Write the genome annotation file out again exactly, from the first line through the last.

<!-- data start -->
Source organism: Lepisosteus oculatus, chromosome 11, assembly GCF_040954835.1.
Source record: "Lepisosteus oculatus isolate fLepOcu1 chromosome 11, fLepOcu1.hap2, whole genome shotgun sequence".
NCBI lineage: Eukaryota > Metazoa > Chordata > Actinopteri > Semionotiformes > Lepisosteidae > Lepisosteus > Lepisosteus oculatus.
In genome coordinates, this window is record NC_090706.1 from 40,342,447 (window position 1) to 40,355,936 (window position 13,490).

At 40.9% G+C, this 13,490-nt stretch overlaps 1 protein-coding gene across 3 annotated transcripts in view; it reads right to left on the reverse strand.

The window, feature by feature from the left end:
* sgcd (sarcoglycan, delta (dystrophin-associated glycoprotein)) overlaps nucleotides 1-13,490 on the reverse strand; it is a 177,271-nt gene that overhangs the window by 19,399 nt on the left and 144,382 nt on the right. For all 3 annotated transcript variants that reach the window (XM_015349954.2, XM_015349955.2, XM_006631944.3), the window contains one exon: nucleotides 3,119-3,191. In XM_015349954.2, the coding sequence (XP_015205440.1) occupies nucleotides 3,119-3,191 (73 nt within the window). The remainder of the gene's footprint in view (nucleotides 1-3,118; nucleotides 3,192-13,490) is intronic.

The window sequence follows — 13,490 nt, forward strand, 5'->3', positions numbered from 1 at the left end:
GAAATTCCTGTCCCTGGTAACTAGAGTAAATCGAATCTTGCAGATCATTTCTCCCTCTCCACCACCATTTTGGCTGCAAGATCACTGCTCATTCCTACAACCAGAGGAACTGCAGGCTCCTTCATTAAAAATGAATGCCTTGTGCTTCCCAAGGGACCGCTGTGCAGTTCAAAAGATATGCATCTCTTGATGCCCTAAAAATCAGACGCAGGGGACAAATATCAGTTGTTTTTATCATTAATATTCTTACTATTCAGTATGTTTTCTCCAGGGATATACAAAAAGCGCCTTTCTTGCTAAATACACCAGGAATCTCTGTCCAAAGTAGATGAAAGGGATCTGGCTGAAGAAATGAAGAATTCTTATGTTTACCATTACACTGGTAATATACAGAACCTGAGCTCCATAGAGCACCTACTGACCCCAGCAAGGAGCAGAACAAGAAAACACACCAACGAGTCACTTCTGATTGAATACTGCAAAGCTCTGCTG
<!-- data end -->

Source organism: Lepisosteus oculatus, chromosome 11, assembly GCF_040954835.1.
Source record: "Lepisosteus oculatus isolate fLepOcu1 chromosome 11, fLepOcu1.hap2, whole genome shotgun sequence".
NCBI lineage: Eukaryota > Metazoa > Chordata > Actinopteri > Semionotiformes > Lepisosteidae > Lepisosteus > Lepisosteus oculatus.
In genome coordinates, this window is record NC_090706.1 from 40,342,447 (window position 1) to 40,355,936 (window position 13,490).

At 40.9% G+C, this 13,490-nt stretch overlaps 1 protein-coding gene across 3 annotated transcripts in view; it reads right to left on the reverse strand.

The window, feature by feature from the left end:
* sgcd (sarcoglycan, delta (dystrophin-associated glycoprotein)) overlaps nucleotides 1-13,490 on the reverse strand; it is a 177,271-nt gene that overhangs the window by 19,399 nt on the left and 144,382 nt on the right. For all 3 annotated transcript variants that reach the window (XM_015349954.2, XM_015349955.2, XM_006631944.3), the window contains one exon: nucleotides 3,119-3,191. In XM_015349954.2, the coding sequence (XP_015205440.1) occupies nucleotides 3,119-3,191 (73 nt within the window). The remainder of the gene's footprint in view (nucleotides 1-3,118; nucleotides 3,192-13,490) is intronic.

The window sequence follows — 13,490 nt, forward strand, 5'->3', positions numbered from 1 at the left end:
GAAATTCCTGTCCCTGGTAACTAGAGTAAATCGAATCTTGCAGATCATTTCTCCCTCTCCACCACCATTTTGGCTGCAAGATCACTGCTCATTCCTACAACCAGAGGAACTGCAGGCTCCTTCATTAAAAATGAATGCCTTGTGCTTCCCAAGGGACCGCTGTGCAGTTCAAAAGATATGCATCTCTTGATGCCCTAAAAATCAGACGCAGGGGACAAATATCAGTTGTTTTTATCATTAATATTCTTACTATTCAGTATGTTTTCTCCAGGGATATACAAAAAGCGCCTTTCTTGCTAAATACACCAGGAATCTCTGTCCAAAGTAGATGAAAGGGATCTGGCTGAAGAAATGAAGAATTCTTATGTTTACCATTACACTGGTAATATACAGAACCTGAGCTCCATAGAGCACCTACTGACCCCAGCAAGGAGCAGAACAAGAAAACACACCAACGAGTCACTTCTGATTGAATACTGCAAAGCTCTGCTG